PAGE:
Dutch play ‘Bye bye world’: 'We all crave to start all over again'
The winner of the Amsterdam fringe festival 2011 examines the deep-seated desire to disappear from the lives we know and start afresh. Dutch theatre company Gehring & Ketelaars brought the play to Edinburgh this August
Two women, one dark, one blonde are sitting next to each other. Dino is stretched out on the floor. ‘Yes,’ she whispers serenely, ‘yes’. ‘No,’ Olga mutters, slouched on a wooden block next to Dino. ‘No, no.’ In many ways, this scene epitomises the mood of experimental play Bye bye world, directed by Marjolein Frijling, 31. The drama uses storytelling and performance to tell the tales of two very different women who end up grabbing a coat and leaving their homes one morning, never to return.
Are you an Olga or a Dino?
For socially awkward Dino the carefully planned decision to run away is an affirmation, a chance to start all over again. For Olga, ten years married, with a house and a successful career in communications, her impulsive move is born of isolation and frustration, as her busy life increasingly lacks meaning. Bye bye world is that rare thing: an experimental play with which everyone can connect. This is partly because the drama simply tells a good story. Occasional absurdist acting and frequent narration work to enhance the story, while an inventive use of the entire theatre space draws the audience into the action.
However, more important are the two very believable protagonists. ‘Most people say, ‘Oh, I’m really a Dino,’ or ‘I’m really an Olga,’ says 26-year-old Dutch actress Vera Ketelaars. Her collaborator Anne Gehring, who she met at drama school, agrees. ‘Most women in their thirties are either more Olga or more Dino,’ says the 29-year-old. Both characters are isolated from society and those around them. This is enacted in a number of painfully familiar dialogues: question-answer routines void of any deeper meaning and one-way monologues in which the speaker appears to dismiss the presence of the listener. A certain amount of exaggerated and satirical acting, particularly during exchanges with the over-achieving Olga, perfectly demonstrates the protagonist’s alienation, while also allowing some comic relief. The genius of Bye bye world is that it turns a dominant discourse on its head. We live in a world of CCTV and mobile phones, where it seems that someone can almost always track our whereabouts and we are told this is for our own good. Yet it is with elation that Vera Ketelaars turns to the audience and announces, ‘It is possible! You can just get on a train or a plane and never be heard of again. It is possible.’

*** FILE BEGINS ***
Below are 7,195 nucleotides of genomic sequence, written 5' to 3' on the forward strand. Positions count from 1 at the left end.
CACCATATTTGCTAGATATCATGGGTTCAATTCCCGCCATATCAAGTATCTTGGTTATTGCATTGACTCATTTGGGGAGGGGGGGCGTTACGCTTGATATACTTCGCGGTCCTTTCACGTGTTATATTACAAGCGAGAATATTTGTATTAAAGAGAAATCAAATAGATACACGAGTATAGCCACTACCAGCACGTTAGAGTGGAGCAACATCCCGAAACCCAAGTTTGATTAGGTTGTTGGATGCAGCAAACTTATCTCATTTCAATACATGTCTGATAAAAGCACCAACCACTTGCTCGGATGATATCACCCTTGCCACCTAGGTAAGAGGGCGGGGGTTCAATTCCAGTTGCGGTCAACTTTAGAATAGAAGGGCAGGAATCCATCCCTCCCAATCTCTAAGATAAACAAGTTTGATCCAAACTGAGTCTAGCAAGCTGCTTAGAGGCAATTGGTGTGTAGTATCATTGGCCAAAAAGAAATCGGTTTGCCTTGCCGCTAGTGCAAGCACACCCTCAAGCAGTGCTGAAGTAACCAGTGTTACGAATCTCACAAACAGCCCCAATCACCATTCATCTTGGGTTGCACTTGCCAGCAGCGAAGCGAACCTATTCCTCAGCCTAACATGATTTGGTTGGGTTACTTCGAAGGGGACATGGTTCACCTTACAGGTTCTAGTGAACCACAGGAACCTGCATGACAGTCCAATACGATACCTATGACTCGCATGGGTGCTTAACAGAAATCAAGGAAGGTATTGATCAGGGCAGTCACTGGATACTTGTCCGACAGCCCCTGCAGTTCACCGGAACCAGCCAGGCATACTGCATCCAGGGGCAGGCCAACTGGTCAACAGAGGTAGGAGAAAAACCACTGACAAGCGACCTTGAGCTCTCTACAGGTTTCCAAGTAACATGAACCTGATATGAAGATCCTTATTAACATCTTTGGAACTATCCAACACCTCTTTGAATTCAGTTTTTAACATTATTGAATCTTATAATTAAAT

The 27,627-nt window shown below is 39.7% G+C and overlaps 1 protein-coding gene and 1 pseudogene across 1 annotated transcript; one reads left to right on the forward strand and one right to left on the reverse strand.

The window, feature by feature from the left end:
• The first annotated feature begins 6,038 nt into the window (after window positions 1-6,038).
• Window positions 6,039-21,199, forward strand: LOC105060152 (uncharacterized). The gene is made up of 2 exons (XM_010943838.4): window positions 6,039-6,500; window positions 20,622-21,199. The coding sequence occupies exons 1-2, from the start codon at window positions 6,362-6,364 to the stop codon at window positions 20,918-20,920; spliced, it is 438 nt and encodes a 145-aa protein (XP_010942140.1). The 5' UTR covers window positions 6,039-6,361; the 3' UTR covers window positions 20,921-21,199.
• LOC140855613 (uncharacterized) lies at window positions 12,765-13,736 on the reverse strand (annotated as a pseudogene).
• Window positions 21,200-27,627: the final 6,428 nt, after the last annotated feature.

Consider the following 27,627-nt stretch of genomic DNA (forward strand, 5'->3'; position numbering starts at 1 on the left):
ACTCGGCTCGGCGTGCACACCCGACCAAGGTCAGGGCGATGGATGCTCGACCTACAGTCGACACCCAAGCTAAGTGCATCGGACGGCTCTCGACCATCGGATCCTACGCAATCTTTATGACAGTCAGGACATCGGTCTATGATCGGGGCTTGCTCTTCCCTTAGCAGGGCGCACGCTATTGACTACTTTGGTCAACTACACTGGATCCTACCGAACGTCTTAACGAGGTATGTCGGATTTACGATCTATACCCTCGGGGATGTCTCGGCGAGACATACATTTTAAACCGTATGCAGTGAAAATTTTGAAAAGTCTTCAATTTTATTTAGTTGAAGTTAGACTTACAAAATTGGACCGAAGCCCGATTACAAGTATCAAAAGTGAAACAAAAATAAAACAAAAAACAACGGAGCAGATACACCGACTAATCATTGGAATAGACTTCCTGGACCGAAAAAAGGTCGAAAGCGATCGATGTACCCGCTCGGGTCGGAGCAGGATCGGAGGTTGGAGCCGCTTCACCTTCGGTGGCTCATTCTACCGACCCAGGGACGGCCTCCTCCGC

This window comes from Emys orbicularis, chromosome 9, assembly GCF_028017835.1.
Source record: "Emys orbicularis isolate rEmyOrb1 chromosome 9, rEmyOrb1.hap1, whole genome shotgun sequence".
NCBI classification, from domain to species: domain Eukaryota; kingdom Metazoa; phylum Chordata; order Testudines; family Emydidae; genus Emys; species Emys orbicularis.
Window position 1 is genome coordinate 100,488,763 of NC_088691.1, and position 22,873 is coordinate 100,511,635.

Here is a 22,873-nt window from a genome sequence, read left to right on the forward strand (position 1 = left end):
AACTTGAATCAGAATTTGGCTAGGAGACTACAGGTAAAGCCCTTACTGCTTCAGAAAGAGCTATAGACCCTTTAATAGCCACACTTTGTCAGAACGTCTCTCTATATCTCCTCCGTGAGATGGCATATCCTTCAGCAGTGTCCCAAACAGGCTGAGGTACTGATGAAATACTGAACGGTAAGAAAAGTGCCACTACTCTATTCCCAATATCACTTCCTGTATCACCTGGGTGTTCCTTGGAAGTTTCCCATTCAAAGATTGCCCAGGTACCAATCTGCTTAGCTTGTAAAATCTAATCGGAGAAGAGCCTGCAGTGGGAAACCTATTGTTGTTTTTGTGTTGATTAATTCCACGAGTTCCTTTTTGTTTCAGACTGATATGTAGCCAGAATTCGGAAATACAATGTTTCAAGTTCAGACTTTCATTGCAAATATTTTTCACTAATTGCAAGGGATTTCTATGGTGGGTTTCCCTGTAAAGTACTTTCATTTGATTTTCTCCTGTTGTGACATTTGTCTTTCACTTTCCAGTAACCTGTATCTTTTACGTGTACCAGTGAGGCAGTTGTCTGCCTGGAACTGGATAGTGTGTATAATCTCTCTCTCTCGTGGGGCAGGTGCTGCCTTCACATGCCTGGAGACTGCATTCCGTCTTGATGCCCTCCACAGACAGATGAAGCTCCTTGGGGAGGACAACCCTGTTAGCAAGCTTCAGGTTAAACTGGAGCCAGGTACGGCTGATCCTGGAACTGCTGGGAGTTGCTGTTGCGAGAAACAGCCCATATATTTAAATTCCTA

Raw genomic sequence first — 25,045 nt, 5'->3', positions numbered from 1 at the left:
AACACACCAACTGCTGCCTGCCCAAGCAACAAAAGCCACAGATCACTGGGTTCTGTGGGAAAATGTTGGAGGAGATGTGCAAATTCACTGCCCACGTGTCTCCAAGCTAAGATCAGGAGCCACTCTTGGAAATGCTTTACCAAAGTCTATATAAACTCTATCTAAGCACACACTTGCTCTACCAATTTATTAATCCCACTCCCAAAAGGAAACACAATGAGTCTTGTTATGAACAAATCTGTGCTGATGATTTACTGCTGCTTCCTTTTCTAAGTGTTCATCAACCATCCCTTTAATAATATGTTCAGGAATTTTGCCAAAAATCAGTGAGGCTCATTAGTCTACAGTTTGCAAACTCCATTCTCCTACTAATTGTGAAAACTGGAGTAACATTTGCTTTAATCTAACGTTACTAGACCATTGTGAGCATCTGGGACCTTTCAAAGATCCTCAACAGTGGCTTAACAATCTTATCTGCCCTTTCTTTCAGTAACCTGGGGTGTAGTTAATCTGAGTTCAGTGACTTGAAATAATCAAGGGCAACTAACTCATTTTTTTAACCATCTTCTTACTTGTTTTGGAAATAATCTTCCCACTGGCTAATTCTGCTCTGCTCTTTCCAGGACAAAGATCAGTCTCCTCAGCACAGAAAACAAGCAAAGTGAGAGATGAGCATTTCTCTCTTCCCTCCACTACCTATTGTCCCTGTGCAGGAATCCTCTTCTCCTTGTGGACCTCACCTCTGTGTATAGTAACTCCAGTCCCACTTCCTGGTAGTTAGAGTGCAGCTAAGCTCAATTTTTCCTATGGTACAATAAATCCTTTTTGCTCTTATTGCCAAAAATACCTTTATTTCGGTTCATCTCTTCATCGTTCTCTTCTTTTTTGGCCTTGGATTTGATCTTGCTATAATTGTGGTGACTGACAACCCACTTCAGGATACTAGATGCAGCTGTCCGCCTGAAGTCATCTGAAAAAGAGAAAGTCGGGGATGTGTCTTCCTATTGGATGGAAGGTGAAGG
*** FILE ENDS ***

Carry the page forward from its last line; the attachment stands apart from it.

Gehring and Ketelaars reclaim a fantasy which we have all dreamt of but which is increasingly taboo. The drama normalises the characters’ alienation, refusing to diagnose the women as prone to depression, anxiety disorders or panic attacks. ‘We didn’t want to make this psychological or to give psychological reasons for what they do,’ says Anne. Instead, the protagonists’ desires firmly remain ones which every member of the audience can recognise. ‘We came up with the idea for the play because it’s something everyone wants to do,’ admits Anne. ‘Sometimes we all have this longing; we all crave to start all over again. We were fascinated by the idea that you don’t have to live the life you’re living, you can do something else.’ Audiences have certainly responded to this. ‘One woman in Australia said that that was exactly how she’d felt that morning, she’d really wanted to do it, to just leave,’ says Vera.
'You don’t have to live the life you’re living, you can do something else'
Bye bye world leaves the audience unsure of what happens next, which is both a criticism and a strength. Finishing at the moment when Dino and Olga board a bus to leave their home city, it refuses to tell us whether the women are successful in their quest to reinvent themselves. Can we really run away from our problems? What happens to Olga’s husband, to Dino’s mother? However, the play starts before the audience arrives and continues after we leave. It refuses to give us answers, offering only an insight into two disturbingly familiar lives and so, consequently, into our own.
Bye bye world is being performed every day until 26 August at the Underbelly in Edinburgh. It will be performed at the Amsterdam festival in September, as well as touring London and potentially going to Israel and Iran in the coming months
Image: courtesy of © gehringketelaars.nl